Did you know & This Season's Crop of Apples
October 15, 2009

Did You Know..?

• This is very sobering – please read The Top 100 Effects of Global Warming

• Michel Trudeau Memorial Rose royalties aimed at life-saving education and services. Proceeds from the propagation and sale of the new plant will benefit avalanche awareness. Since Michel’s death, 83 have died in Canada in avalanche-related incidents

• Falkland wins RHS Britain in Bloom Champion of Champions award

• Genome of Irish potato famine pathogen decoded A large international research team has decoded the genome of the notorious organism that triggered the Irish potato famine in the mid-19th century and now threatens this season’s tomato and potato crops across much of the US.

• John Valleau -It's time to let our readers know that I am now officially part-time with Valleybrook Gardens, a decision that our owner John Schroeder and I reached not too long ago. The reason is that my partner Alan and I have just started a brand-new shop in our home here in Jordan Village, outside of St Catharines, ON. We are selling spinning wheels, spinning fibres of all kinds as well as my own line of hand-dyed yarns under the brand name of DYEGUY. Our shop is called appropriately, The Fibre Garden. You are most welcome to view what we're up to over on my Flickr Page.

• Perennial Gardening in Containers Some excellent information from Heritage Perennials

• Evergreens, Trees & Shrubs in Containers!

• David Austin Roses debuts five new varieties for American gardens

• America In Bloom Winners

• Communities in Bloom Winners – Way to go Canada, right across our nation there are winners…and happy days to Edmonton, Alberta – a National Award Winner!

• Perennial Plant Assoc. members have begun voting for the 2011 Perennial Plant of the Year. Voting ends on Oct. 15. The 4 nominated plants are: Amsonia hubrichtii, which has feathery, needle-like foliage, and can be grown in full sun to partial shade. In mid to late spring, the 2- to 3-foot plant becomes covered with powdery blue, star-shaped flowers. In fall, the foliage turns a golden color with hints of orange. It is hardy in USDA Hardiness Zones 5-9. Heliopsis helianthoides is a compact, upright, clump-forming plant that reaches 2-3 feet tall. Its variegated white leaves with extensive green veining turn darker green as the season progresses. Golden yellow daisy flowers are produced from July to frost. It is hardy in Zones 4-9. Heuchera ‘Caramel’ is a vigorous, clump-forming plant with apricot-colored leaves and light pink flowers. This heat- and humidity-tolerant cultivar reaches 15 in. tall and 20 in. wide. It is hardy in Zones 4-8. Panicum virgatum ‘Northwind’ is a tall, erect switchgrass that produces olive-green to bluish-green narrow 4- to 5-ft. leaves. In late summer the plant is topped by airy, finely-textured, yellow flower panicles that bring the total plant height to 6 ft. The full sun plant is hardy in Zones 4-9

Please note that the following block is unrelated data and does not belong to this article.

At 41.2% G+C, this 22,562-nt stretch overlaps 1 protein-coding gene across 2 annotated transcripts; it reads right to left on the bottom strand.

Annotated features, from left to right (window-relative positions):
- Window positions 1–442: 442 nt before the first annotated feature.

• About 4 billion pounds of chicken feathers are generated by the poultry industry each year. Researchers at USDA-Ag. Research Service and the Hort. Research Institute have been collaborating on a project to formulate growing containers using feathers. The containers, which contain no petroleum components, would degrade over a variable amount of time from 1 to 5 years. ARS scientists have developed feather fiber which has numerous uses including air and water filtration and as a component of feather-derived plastic, which has properties similar to commercial polyethylene and polypropylene. The goal of the ARS and HRI researchers is to develop biodegradable keratin-based resins that can be used by container manufacturers to produce sustainable alternatives to petroleum-based flower pots. The scientists are also conducting biodegradability and composting trials to meet ASTM standards for bioplastics.